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                                         98 N.J.L.J. 809
                                        September 25, 1975


Appointed by the New Jersey Supreme Court



Conflict of Interest
Municipal Prosecutor Defending
Driver before Motor Vehicle Director

    The inquirer, a municipal prosecutor in Middlesex County, asks whether it would constitute a conflict of interest under DR 5-105 for him to represent a private client before the Director of the Division of Motor Vehicles in a driver license revocation hearing pursuant to N.J.S.A. 39:4-50.4. He states that the proposed client is a resident of another county and that the alleged offense occurred in another county.
    As municipal prosecutor, the inquirer has occasion to request records and some advice from the Division of Motor Vehicles. While he has not yet been requested to represent his municipality at a hearing under N.J.S.A. 39:4-50.4, he anticipates that he may be requested to do so in the future.
    R. 1:15-3(b) and (c) furnish a more specific guide than DR 5-105. They provide:
            (b) Municipal Attorneys and Members of Governing Bodies. A municipal attorney of any municipality shall not represent any defendant in the municipal court thereof, except to perform his official duties, but he may represent a defendant in a joint municipal court if the defendant resides and the offense was allegedly committed in a municipality for which he is not the attorney.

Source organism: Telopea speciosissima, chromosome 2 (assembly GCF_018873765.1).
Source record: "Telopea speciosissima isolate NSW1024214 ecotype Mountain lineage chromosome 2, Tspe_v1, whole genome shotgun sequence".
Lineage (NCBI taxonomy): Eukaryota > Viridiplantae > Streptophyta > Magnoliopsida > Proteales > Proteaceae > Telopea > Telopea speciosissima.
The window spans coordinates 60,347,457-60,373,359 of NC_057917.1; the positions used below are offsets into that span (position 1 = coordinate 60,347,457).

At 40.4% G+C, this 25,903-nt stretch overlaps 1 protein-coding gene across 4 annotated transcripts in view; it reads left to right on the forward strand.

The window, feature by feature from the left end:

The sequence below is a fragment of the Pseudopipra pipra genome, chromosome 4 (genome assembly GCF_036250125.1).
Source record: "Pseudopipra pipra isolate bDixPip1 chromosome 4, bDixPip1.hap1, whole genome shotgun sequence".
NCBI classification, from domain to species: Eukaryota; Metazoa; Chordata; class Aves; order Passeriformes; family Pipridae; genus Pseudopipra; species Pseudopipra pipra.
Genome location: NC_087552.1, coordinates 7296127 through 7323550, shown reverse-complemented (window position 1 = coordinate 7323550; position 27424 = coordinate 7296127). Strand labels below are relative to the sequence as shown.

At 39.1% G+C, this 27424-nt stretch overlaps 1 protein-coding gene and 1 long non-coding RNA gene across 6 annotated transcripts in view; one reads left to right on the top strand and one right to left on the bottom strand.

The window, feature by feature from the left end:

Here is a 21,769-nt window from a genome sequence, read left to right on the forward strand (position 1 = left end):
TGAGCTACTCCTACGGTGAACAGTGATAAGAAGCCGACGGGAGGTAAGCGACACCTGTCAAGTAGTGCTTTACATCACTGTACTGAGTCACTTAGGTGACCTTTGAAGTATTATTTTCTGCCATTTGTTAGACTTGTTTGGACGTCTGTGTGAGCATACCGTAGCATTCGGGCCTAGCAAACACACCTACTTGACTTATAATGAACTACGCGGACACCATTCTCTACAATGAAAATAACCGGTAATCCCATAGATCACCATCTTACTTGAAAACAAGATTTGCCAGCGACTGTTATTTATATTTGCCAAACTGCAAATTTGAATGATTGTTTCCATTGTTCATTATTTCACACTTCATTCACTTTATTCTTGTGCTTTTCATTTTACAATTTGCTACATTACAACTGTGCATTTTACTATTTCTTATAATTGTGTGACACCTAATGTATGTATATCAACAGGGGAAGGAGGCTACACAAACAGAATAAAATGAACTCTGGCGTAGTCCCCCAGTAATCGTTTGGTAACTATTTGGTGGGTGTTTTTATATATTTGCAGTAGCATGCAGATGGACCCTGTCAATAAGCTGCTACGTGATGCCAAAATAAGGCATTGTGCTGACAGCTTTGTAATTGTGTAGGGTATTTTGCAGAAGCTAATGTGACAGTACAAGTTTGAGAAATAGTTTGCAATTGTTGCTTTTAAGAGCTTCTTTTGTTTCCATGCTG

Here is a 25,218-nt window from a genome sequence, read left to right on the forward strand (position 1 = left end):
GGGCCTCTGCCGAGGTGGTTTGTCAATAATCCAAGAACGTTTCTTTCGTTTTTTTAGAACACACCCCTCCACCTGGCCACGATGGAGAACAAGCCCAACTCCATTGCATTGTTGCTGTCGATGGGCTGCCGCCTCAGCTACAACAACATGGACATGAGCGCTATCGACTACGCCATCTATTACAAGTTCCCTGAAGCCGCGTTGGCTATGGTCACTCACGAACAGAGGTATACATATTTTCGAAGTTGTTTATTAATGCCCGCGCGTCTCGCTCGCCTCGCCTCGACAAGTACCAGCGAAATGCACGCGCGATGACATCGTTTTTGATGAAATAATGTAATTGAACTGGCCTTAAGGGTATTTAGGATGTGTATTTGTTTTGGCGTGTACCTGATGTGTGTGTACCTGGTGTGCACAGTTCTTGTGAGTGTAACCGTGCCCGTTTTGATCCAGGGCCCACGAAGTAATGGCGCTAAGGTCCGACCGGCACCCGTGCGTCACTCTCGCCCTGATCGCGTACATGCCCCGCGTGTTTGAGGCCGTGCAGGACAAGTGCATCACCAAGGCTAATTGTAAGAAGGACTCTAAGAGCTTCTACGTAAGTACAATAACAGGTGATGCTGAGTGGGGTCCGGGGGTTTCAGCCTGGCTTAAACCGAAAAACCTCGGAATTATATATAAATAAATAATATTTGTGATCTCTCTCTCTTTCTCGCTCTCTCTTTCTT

(c) Other Attorneys Representing Public Bodies. Paragraphs (a) [concerning sheriffs and county prosecutors] and (b) of the rule shall not be deemed to exhaust the limitations on practice necessitated by a conflict of interest on the part of an attorney representing a public body, agency or officer.

    Our Opinion 239, 95 N.J.L.J. 481 (1972), is even more

pertinent. There it was said:

            We interpret R.1: 15-3(b) to prohibit the municipal prosecutor from representing an accused before the county court where the offense originated in, or accused resided in, the municipality for which he is the prosecutor.

            There remains the question whether a municipal prosecutor may represent accused before the county court when the accused resides outside of or the offense was committed outside of the municipality of the municipal prosecutor We hold that he may. The role of municipal prosecutors in New Jersey varies. Some courts reportedly require him in every case. Before the county courts his appearance is limited to cases involving municipal ordinances. In all counties the municipal prosecutor and the county prosecutor have occasion to confer. The county prosecutors advise the municipal prosecutors as to when it is appropriate to deal with certain offenses at the local level. We do not regard this activity of municipal prosecutors as precluding their appearance in the county court as defense counsel.

            Accordingly, it is our opinion that where the offense occurred outside of the municipal prosecutor's municipality and the accused resided outside of it, the municipal prosecutor may represent that accused both in another municipality and before the county court.

    That being so, under the circumstances presented by the inquirer, we see no impropriety in the representation by a municipa1 prosecutor of a private client before the Director of the
Division of Motor Vehicles in a revocation hearing pursuant to N.J.S.A. 39:4-50.4, provided the offense did not occur in the prosecutor's municipality.

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